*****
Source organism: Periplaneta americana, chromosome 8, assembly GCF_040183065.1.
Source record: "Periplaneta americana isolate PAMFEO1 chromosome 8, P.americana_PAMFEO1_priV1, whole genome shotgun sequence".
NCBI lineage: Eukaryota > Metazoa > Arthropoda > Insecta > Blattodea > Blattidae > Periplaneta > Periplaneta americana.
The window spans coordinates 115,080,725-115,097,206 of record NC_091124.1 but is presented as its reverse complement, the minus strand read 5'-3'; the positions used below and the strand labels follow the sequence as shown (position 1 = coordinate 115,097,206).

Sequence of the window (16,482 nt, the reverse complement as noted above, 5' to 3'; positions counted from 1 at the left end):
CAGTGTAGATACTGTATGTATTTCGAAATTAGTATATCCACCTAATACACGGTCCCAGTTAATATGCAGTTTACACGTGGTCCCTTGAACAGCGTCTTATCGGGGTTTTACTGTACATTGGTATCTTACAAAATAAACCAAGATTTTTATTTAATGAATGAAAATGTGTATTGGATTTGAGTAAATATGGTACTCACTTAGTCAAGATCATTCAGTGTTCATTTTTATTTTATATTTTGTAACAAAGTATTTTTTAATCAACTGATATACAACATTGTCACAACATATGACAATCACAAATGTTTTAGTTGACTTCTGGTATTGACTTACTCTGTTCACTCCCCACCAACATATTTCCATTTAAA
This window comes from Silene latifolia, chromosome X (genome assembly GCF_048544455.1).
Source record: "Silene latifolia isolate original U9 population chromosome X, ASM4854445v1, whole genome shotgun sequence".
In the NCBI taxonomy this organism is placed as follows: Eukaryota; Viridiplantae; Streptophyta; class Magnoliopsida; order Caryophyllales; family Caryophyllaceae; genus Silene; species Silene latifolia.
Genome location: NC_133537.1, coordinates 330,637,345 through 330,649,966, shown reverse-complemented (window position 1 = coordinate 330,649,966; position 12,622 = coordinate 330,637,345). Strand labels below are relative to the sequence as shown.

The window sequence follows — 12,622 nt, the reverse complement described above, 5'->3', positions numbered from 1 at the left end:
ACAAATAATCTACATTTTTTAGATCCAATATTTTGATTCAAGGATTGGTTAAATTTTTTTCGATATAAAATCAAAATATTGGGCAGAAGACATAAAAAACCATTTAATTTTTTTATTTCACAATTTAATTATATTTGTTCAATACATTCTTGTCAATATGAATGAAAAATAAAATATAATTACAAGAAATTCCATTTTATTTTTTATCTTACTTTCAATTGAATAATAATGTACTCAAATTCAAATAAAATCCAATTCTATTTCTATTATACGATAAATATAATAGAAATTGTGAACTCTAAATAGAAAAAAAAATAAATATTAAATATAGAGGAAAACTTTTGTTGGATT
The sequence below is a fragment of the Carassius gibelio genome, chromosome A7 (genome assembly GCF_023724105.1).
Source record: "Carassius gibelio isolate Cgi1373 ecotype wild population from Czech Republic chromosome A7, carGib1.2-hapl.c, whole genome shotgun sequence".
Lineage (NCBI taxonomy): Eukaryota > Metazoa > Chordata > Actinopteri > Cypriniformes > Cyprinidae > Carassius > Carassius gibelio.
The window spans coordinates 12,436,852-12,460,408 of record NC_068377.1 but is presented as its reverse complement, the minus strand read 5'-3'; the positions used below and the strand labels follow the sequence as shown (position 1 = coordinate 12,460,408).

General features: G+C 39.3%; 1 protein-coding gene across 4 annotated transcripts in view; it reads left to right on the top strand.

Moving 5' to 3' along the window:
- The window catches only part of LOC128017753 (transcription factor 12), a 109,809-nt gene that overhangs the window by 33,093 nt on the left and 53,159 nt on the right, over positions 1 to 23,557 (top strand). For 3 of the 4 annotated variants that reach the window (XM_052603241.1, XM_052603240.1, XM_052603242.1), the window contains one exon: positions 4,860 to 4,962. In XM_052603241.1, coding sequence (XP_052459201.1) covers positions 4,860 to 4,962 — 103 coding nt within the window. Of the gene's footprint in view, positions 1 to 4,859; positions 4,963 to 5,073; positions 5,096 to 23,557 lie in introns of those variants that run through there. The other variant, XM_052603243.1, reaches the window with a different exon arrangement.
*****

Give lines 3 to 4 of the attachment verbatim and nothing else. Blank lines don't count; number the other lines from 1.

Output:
NCBI lineage: Eukaryota > Metazoa > Arthropoda > Insecta > Blattodea > Blattidae > Periplaneta > Periplaneta americana.
The window spans coordinates 115,080,725-115,097,206 of record NC_091124.1 but is presented as its reverse complement, the minus strand read 5'-3'; the positions used below and the strand labels follow the sequence as shown (position 1 = coordinate 115,097,206).